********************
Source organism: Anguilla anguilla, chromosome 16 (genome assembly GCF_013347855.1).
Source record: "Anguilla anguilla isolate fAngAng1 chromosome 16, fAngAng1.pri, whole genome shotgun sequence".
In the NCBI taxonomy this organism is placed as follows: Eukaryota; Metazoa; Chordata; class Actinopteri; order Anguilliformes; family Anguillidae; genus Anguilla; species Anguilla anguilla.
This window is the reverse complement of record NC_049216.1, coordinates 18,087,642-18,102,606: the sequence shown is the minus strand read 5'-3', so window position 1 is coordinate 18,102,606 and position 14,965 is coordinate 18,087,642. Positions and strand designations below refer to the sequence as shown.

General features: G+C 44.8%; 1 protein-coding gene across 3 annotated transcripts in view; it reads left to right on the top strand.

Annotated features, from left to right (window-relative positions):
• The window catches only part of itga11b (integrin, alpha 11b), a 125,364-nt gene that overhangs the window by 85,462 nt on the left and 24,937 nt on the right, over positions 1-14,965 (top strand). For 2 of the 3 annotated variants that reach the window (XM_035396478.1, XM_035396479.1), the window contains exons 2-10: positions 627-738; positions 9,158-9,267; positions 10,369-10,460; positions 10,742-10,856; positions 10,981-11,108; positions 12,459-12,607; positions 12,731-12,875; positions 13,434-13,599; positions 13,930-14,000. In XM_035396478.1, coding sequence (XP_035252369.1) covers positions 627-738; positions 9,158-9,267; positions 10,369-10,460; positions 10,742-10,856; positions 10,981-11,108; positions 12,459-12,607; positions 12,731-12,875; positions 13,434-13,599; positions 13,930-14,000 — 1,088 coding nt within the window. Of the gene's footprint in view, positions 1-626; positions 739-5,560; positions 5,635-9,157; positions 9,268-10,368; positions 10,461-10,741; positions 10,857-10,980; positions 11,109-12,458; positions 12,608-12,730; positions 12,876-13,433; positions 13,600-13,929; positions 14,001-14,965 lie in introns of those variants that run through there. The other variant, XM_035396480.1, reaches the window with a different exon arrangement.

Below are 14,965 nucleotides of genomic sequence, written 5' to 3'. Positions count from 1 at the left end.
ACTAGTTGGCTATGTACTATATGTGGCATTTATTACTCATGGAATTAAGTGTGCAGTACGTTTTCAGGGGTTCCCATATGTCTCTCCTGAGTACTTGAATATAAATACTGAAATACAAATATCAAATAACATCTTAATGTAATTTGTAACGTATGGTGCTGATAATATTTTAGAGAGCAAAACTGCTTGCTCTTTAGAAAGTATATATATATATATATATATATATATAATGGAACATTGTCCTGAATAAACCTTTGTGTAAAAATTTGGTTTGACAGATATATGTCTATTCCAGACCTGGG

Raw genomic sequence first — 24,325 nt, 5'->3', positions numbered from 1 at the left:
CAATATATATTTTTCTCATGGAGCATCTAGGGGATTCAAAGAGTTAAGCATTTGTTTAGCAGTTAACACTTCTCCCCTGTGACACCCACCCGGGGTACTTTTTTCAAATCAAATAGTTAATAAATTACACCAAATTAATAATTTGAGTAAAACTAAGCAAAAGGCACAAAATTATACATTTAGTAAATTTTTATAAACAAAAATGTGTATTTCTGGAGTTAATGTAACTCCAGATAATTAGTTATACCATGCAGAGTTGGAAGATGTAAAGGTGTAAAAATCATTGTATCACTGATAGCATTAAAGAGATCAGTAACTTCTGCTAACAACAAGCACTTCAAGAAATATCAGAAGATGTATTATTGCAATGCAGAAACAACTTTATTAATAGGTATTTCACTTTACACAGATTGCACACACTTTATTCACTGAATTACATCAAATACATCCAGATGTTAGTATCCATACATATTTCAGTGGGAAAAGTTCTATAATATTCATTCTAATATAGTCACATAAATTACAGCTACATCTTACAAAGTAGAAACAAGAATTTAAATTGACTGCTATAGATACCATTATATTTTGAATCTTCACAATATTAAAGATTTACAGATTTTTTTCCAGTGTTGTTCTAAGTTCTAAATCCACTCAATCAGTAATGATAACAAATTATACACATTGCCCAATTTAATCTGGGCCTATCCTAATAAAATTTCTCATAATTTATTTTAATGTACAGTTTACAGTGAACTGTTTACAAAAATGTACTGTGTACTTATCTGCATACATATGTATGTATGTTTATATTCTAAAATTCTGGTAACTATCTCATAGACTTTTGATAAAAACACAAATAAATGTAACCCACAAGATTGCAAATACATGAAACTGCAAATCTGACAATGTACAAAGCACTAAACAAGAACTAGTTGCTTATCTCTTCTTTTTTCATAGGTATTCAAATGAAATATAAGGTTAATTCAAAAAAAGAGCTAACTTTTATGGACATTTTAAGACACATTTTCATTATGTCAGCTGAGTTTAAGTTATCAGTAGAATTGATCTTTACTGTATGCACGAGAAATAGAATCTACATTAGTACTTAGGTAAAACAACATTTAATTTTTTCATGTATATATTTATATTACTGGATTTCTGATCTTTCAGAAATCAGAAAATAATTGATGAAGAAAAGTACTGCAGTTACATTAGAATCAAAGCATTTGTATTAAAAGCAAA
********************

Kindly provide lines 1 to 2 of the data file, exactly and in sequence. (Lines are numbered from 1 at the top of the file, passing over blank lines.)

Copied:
Source organism: Anguilla anguilla, chromosome 16 (genome assembly GCF_013347855.1).
Source record: "Anguilla anguilla isolate fAngAng1 chromosome 16, fAngAng1.pri, whole genome shotgun sequence".